Automated underwriting and new data sources are making insurance possible for many people who would previously have found it too expensive – or even not available at all
Access to life insurance is far from universal. Many potential customers find it hard to find cover, especially if they have a pre-existing condition or have had a genetic test that reveals they may develop one. However, advances in technology are making it easier for insurance companies to accurately assess individual risk, which is helping those who could not previously obtain cover find policies to fit.
“Automated underwriting can identify new niches and provide insurance options for those who may not previously have had access.”
“Greater access to data sources, algorithms and well-considered computer technology has enabled an improvement in pricing insights in the insurance industry,” according to Michael Tripp, chair of the General Insurance Board of the UK’s Institute and Faculty of Actuaries. “Automated underwriting can identify new niches and provide insurance options for those who may not previously have had access.”
Technology steps in
Like other sectors, the insurance industry has more technology at its fingertips than ever before. Underwriters can use computer systems to carry out automated underwriting, and these systems are able to analyse huge data sets that can provide a better understanding of the risks the insurer is taking on with each client, as well as offering decisions quickly and often more economically.
The data used in automated underwriting might include figures on life expectancy for different health conditions, or the geographic spread of certain types of claim. It may even include data from social media or Google Earth, all of which can be analysed to reach a more accurate conclusion.
How insurers use data
Whether they are pricing a life insurance policy for a healthy person who has previously had cancer, or considering offering a home policy to a customer whose house has previously flooded, insurers are doing the same thing they have always done: using the information they have available to work out how likely it is that the customer will make a claim, and pricing the policy accordingly.
“Insurance is about making sure the needs of the few fall lightly on the shoulders of the many,” explains Laurie Edmans, one of the UK’s Financial Inclusion Commissioners. He uses the analogy of ships crossing the sea laden with valuable cargo: “an insurer must decide how many of the ships will sink, and therefore what to charge the owner of each one.”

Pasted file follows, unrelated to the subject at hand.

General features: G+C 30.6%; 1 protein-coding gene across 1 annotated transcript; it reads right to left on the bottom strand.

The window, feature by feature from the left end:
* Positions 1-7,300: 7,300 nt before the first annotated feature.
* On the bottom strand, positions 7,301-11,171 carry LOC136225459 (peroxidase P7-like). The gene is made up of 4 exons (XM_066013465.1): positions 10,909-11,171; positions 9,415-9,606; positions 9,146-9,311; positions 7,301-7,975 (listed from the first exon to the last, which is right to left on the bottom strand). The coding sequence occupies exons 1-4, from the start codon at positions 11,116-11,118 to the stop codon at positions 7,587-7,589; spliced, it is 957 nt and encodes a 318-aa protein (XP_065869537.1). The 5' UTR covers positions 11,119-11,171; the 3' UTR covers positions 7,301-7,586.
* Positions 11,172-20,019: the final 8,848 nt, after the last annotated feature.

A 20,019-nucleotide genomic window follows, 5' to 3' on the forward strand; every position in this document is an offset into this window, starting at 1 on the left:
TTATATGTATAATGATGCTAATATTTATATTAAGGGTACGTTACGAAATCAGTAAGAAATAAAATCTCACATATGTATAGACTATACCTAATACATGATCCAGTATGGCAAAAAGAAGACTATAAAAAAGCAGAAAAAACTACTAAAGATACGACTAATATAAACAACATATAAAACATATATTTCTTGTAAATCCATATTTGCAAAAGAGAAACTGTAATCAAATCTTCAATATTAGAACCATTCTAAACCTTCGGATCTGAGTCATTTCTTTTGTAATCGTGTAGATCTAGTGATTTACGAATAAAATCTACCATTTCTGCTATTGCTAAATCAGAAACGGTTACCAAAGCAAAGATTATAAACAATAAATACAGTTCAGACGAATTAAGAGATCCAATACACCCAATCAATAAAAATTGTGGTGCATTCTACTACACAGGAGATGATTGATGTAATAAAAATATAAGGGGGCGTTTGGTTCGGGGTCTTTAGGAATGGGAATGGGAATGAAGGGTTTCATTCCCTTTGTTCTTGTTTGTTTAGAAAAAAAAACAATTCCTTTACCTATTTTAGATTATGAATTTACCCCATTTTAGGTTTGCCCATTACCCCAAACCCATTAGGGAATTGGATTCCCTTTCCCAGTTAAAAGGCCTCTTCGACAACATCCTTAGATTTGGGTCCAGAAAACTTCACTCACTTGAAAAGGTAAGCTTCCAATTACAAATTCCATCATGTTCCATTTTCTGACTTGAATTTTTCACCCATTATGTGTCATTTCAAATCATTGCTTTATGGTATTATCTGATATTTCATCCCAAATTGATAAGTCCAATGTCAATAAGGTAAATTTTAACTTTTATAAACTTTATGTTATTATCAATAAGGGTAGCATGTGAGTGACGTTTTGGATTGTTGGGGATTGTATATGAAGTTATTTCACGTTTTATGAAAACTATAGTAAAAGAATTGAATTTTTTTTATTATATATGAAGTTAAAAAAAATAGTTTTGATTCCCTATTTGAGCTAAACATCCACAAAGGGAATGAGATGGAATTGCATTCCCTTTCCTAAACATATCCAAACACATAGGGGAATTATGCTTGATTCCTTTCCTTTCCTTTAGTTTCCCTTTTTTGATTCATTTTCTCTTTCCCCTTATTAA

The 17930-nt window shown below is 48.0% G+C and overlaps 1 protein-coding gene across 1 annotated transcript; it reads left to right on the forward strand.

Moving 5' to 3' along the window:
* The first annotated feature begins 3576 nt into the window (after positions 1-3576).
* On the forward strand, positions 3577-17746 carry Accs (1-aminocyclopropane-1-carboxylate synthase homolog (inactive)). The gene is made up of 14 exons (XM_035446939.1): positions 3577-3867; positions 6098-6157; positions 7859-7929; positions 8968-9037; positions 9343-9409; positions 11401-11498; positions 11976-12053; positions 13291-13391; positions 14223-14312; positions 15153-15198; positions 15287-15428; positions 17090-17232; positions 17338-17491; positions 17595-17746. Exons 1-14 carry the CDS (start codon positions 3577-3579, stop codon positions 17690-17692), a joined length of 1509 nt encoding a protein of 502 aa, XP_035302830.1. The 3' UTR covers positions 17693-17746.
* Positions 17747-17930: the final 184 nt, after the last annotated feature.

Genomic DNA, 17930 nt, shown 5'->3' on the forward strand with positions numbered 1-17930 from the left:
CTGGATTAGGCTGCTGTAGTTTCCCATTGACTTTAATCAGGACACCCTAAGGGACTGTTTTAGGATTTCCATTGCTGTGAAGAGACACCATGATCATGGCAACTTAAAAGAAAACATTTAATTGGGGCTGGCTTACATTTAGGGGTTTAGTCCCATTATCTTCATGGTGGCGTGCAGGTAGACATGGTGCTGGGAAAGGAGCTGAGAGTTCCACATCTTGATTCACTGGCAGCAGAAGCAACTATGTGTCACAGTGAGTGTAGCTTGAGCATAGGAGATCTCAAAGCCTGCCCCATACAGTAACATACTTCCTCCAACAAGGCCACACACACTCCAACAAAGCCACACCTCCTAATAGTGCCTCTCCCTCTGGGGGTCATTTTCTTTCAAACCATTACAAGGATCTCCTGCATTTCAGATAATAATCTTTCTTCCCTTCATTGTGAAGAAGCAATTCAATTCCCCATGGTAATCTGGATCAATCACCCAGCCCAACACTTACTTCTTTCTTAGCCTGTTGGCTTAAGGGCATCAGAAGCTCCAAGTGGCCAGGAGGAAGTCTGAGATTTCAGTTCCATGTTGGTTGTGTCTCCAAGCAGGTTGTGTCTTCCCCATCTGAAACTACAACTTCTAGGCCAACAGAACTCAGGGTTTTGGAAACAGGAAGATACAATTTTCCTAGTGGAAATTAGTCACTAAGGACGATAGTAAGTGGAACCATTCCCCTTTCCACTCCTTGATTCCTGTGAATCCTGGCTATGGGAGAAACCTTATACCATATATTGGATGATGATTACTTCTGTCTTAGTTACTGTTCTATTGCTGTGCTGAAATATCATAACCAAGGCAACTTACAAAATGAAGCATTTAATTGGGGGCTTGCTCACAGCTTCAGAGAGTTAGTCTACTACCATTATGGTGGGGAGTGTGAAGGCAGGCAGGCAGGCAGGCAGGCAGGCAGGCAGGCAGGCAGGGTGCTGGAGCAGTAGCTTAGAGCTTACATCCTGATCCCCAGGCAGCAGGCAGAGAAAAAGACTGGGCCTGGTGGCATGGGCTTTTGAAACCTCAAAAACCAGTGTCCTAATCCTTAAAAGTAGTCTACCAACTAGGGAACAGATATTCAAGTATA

“Big Data is what is now giving the industry valuable extra insight.”
With little information about the state of each ship, insurers would charge them all the same. However if the insurer can work out which of the ships is most likely to sink, it would charge those owners a higher premium. Big Data is what is now giving the industry this valuable extra insight, and could also result in quicker claims processing, shorter policy application requirements and lower premiums.
“Life insurers will be able to gain a more complete picture of a customer’s situation, increasing the accuracy of risk assessments and pricing decisions,” says David Hackett, chief executive of MLC, an Australian life insurance group. “There is enough evidence from other industries, such as healthcare and technology, to show customers are getting better service and products when more information is available. The same benefits could be realised for the life insurance industry.”1
How data makes a difference
Getting the facts on HIV
Thousands of people living with HIV in the UK are benefiting from better use of data to set their insurance premiums.
Management of HIV has changed hugely in the last ten years according to Rosalie Hayes, campaigns and policy officer for the UK’s National AIDS Trust. “Nowadays, if you are diagnosed promptly and on effective treatment, you can expect normal life expectancy,” she says. “We encourage people to think about it as a manageable and long term condition.”